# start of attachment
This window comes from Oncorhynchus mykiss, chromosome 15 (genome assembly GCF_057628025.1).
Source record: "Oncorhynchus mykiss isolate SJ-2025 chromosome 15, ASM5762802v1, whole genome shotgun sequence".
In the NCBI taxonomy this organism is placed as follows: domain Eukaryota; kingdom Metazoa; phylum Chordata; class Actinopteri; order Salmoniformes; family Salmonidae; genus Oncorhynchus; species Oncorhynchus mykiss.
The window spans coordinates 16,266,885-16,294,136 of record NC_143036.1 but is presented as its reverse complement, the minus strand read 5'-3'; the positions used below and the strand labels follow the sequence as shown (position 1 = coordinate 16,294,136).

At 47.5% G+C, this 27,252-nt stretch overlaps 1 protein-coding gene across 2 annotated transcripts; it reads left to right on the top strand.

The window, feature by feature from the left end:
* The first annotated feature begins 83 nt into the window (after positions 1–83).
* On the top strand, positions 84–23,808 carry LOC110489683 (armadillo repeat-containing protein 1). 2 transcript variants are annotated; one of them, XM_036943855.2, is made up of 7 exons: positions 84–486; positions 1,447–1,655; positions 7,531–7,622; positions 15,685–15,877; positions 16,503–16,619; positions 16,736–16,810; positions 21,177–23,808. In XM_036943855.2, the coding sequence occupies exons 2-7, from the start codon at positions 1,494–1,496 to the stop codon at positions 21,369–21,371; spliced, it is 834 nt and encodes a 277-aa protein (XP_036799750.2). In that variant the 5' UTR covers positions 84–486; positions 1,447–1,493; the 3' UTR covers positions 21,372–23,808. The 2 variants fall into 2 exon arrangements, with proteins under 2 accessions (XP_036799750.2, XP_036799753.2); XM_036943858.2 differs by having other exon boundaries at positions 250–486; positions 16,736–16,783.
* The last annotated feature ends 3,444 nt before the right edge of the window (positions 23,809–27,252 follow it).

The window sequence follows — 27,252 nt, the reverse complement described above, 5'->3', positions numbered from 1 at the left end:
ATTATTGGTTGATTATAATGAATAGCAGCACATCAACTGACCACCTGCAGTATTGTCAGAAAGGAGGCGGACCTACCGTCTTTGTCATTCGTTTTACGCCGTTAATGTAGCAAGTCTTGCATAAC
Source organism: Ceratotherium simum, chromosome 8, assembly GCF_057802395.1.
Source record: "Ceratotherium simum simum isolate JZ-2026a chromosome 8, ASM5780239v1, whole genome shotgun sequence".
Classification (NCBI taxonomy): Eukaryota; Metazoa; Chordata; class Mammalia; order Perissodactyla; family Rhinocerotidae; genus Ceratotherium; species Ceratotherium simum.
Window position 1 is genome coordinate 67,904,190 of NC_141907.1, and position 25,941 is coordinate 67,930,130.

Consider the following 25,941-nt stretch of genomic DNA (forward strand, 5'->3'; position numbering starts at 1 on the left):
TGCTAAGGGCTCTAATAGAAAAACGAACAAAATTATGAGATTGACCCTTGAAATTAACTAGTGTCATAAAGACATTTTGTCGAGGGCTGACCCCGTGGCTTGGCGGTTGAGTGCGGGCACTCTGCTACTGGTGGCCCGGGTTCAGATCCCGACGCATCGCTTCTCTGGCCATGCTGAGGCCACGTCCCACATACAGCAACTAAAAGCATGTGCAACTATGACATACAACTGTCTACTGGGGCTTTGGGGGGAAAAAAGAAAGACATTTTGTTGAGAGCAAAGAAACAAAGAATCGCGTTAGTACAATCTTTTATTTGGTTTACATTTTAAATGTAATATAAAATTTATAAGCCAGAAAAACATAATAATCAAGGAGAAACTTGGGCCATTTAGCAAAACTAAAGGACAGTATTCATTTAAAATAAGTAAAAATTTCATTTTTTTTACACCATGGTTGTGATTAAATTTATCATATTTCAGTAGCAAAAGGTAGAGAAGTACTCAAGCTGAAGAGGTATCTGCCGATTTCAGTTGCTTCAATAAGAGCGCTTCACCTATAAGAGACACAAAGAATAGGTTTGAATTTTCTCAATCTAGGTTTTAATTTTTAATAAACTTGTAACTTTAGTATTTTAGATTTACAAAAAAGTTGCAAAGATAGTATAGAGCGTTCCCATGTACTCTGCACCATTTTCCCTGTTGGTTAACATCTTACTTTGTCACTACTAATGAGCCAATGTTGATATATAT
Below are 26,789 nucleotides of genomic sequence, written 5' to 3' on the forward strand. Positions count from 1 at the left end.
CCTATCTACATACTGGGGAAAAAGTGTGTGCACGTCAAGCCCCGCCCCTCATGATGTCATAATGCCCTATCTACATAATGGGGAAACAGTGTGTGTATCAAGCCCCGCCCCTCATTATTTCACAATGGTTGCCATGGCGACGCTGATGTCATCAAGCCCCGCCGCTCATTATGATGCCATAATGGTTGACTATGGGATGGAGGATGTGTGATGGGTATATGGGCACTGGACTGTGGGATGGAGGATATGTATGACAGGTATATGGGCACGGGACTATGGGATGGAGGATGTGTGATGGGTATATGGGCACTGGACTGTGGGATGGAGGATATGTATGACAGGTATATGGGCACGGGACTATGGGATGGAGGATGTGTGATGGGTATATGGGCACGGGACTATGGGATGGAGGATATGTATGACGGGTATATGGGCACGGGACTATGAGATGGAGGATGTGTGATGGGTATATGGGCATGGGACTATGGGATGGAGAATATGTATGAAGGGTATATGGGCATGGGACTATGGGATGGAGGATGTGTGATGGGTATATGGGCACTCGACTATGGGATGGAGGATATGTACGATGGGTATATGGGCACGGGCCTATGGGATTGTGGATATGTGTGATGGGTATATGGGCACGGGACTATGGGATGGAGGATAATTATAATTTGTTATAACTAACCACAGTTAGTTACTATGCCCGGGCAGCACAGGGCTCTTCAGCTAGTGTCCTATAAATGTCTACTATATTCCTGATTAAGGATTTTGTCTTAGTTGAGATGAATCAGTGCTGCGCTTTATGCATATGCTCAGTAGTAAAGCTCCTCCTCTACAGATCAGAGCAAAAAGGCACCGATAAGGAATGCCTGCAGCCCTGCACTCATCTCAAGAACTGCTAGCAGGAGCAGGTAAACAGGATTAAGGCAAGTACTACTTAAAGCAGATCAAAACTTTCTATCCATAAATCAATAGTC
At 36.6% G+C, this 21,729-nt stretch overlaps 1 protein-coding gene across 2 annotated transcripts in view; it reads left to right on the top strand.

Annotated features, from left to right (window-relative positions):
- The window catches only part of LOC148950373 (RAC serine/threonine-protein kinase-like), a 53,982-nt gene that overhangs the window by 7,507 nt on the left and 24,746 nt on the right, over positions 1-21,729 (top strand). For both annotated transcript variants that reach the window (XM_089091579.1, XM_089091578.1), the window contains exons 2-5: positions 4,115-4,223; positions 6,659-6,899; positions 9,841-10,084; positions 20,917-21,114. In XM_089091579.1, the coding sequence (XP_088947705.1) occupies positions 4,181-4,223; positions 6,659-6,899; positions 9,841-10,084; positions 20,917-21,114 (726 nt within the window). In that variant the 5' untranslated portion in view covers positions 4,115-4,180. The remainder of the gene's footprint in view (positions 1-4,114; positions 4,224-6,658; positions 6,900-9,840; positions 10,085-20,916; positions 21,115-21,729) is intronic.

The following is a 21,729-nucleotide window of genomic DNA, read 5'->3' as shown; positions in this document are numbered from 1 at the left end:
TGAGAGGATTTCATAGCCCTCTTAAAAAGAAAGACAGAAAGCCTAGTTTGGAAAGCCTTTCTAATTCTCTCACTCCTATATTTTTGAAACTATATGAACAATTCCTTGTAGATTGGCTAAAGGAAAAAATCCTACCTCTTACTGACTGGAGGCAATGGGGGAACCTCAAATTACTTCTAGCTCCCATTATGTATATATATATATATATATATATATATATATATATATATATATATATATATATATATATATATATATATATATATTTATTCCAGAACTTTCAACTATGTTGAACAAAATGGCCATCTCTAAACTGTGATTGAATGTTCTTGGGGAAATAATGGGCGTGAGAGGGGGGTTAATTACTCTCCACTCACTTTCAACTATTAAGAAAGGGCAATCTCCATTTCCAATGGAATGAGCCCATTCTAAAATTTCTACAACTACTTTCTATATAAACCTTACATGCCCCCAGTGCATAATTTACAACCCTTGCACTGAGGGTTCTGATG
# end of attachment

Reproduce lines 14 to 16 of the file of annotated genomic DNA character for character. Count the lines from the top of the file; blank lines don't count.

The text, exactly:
Classification (NCBI taxonomy): Eukaryota; Metazoa; Chordata; class Mammalia; order Perissodactyla; family Rhinocerotidae; genus Ceratotherium; species Ceratotherium simum.
Window position 1 is genome coordinate 67,904,190 of NC_141907.1, and position 25,941 is coordinate 67,930,130.

Consider the following 25,941-nt stretch of genomic DNA (forward strand, 5'->3'; position numbering starts at 1 on the left):